The Tufts Climbing Team, now in its fourth year, trains officially with a coach twice a week, with separate advanced and novice practice days. They primarily train and compete in bouldering, which is rock climbing without any ropes. The moves and skills required in bouldering are generally more concentrated and complicated versions of rope climbs that test both your brains and muscles. Although the team trains indoors at Metro Rock in Everett, most of the athletes also enjoy climbing outside and will go on spring break and weekend trips to climb on real rock.
Current members, Theo Friedman, A14, Carolyn Pace, E12, and Emily Kaplan, A13 share their thoughts on the team and how the sport has become an integral part of their day-to-day.
Rock climbing at Tufts is definitely not limited to the climbing team, as there is a vibrant group of alumni and students at the gym every day. Check out the Tufts Mountain Club’s website for information on how to learn climbing safety and get rides to the gym and crags around New England.
When Kevin Ballou, A94, petitioned to start a Tae Kwon Do club in 1990, he had no prior martial arts experience. Partnering with Young Kim, A94, a black belt, the two formed the student-run club that currently has nearly 100 members.
For those unfamiliar with the sport, current president Hyomi Carty, A12, runs through some of the basic components of competition and preparation.
If what you’ve seen here interests you, be sure to attend the next club practice. They are open to everyone!
Video by Gene Buonaccorsi, A13.
Each year, Tufts Queer-Straight Alliance brings together members from both the gay and straight communities to rally in support of the LGBT community as part of National Coming Out Day. The rally is just one of a number of events committed to maintaining LGBT visibility on campus and providing campus-wide education on sexual and gender identity and the effects of homophobia and transphobia.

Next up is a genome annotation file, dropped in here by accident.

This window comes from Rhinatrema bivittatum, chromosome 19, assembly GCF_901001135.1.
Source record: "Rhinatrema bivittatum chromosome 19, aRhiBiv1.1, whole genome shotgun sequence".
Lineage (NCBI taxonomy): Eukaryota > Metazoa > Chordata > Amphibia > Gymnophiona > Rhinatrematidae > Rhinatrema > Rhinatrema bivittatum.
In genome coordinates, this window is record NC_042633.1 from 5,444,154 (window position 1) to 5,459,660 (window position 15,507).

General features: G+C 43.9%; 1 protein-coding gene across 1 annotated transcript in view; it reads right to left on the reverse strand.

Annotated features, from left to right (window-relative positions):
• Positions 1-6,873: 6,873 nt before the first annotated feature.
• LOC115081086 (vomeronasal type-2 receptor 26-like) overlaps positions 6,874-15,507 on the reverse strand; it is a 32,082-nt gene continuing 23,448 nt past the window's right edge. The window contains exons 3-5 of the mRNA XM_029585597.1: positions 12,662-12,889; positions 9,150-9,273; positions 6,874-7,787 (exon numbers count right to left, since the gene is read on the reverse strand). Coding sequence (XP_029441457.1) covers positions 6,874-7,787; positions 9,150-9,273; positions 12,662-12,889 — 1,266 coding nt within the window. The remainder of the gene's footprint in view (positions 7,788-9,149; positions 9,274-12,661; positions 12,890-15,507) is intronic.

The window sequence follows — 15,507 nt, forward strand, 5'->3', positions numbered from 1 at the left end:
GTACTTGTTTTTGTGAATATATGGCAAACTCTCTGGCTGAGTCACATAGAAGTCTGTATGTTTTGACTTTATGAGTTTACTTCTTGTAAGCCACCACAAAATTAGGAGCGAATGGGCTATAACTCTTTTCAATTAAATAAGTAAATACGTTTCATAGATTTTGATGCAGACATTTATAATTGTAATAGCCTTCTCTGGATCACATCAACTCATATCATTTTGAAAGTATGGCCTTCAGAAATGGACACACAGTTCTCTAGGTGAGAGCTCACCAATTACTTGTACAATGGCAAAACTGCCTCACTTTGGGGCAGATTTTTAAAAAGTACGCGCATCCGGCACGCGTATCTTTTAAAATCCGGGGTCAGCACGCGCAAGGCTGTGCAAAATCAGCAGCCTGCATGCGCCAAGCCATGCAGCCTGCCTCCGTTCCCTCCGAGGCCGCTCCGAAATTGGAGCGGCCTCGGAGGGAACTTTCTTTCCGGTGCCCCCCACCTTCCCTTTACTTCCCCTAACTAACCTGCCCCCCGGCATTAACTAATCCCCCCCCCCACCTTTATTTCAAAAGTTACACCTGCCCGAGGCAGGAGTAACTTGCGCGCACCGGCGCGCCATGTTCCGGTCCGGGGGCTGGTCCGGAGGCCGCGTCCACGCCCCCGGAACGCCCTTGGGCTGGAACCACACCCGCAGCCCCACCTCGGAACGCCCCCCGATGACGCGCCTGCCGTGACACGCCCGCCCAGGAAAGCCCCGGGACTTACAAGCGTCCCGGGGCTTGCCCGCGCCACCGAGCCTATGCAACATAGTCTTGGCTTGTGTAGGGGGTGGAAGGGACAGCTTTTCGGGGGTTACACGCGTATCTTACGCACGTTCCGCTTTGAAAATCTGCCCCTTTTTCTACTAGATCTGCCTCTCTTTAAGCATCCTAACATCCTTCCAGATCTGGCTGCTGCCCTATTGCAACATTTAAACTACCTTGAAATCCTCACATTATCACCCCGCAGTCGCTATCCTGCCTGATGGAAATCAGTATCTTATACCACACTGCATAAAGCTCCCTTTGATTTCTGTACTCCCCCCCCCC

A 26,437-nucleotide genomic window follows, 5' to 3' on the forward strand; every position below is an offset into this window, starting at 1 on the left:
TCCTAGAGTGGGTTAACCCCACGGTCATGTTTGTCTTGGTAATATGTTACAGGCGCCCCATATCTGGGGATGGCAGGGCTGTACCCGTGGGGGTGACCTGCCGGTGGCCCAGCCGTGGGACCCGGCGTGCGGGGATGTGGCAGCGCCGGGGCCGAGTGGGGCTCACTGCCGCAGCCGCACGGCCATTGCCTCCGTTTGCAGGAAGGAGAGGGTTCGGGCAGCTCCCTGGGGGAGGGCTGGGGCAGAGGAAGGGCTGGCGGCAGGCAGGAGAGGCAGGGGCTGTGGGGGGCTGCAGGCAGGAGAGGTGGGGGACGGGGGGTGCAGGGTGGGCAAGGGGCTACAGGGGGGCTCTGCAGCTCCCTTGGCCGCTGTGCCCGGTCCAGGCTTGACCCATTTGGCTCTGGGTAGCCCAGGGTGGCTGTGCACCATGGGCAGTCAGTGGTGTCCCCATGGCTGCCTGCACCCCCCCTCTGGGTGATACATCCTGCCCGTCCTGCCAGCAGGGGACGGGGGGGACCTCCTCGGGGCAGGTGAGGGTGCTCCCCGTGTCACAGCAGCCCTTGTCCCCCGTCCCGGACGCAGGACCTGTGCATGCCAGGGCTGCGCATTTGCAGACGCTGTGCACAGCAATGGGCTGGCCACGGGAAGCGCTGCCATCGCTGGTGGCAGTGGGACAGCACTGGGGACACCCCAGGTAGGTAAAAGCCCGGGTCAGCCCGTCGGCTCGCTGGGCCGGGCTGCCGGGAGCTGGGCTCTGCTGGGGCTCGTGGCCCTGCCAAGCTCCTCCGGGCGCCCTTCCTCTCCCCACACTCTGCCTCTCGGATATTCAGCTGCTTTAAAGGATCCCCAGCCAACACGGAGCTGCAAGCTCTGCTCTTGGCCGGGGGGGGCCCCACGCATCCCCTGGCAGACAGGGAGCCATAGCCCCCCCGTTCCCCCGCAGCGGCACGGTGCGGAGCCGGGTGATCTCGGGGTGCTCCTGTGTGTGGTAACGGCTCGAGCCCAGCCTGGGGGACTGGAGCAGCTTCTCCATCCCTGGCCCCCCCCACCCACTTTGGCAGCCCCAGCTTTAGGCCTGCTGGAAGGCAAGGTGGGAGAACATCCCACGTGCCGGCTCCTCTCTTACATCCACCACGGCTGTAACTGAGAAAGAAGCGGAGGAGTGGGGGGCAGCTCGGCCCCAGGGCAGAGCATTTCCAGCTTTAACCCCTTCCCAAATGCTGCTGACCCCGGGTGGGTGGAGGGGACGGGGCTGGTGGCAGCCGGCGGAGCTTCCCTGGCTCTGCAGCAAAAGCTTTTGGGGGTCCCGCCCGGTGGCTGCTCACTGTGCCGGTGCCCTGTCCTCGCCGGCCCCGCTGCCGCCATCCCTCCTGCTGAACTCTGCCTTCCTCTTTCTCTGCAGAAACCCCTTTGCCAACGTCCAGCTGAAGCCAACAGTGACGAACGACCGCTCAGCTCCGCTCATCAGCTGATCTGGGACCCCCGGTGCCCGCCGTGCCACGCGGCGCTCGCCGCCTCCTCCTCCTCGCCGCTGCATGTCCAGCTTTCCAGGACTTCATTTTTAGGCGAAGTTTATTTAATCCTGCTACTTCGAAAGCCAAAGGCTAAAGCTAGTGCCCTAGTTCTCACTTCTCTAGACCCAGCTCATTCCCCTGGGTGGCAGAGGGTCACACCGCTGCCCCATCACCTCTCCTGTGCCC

Now in its 20th year, the event, held on the Campus Center’s lower patio, continues to grow and draw crowds much greater than its original celebration, which had only 18 participants.
Check out some of the highlights from this year’s event:
Video by Gene Buonaccorsi, A13.
Each year, the men’s ultimate Frisbee team proves to be very popular among club sports at Tufts. Currently made up of about 75 people, the program is comprised of an A team, a B team and a C team.
The A team, known as the Elephant Men, finished 10th overall at last May’s USA Ultimate College National tournament. Competing against traditional Division 1 athletics programs like the University of Pittsburgh, University of Iowa and University of Illinois, the Elephant Men joined the likes of Carleton College and Colorado College as one of the smallest schools in attendance.
Junior Robby Perkins-High joined the program as a freshman and was named co-captain of the team after last spring’s season. Here he walks us through the three throws that he and his co-captain Alex Cooper, A12, are focusing on teaching new members of the program this fall.
Video by Gene Buonaccorsi, A13
Just when you thought you’d seen it all at Tufts, in comes the Tufts Equestrian Team, one of Tufts’ club sports team. Twenty-one Tufts riders trek to August Farm in Holliston, Mass., once a week to perfect their horse-riding technique in preparation for their ongoing competitive season. The team ranges from absolute beginners to seasoned riders.
Below, Hannah Tadley, A13, and Lucy Perkins, A11, take horses into the ring for a Friday afternoon practice.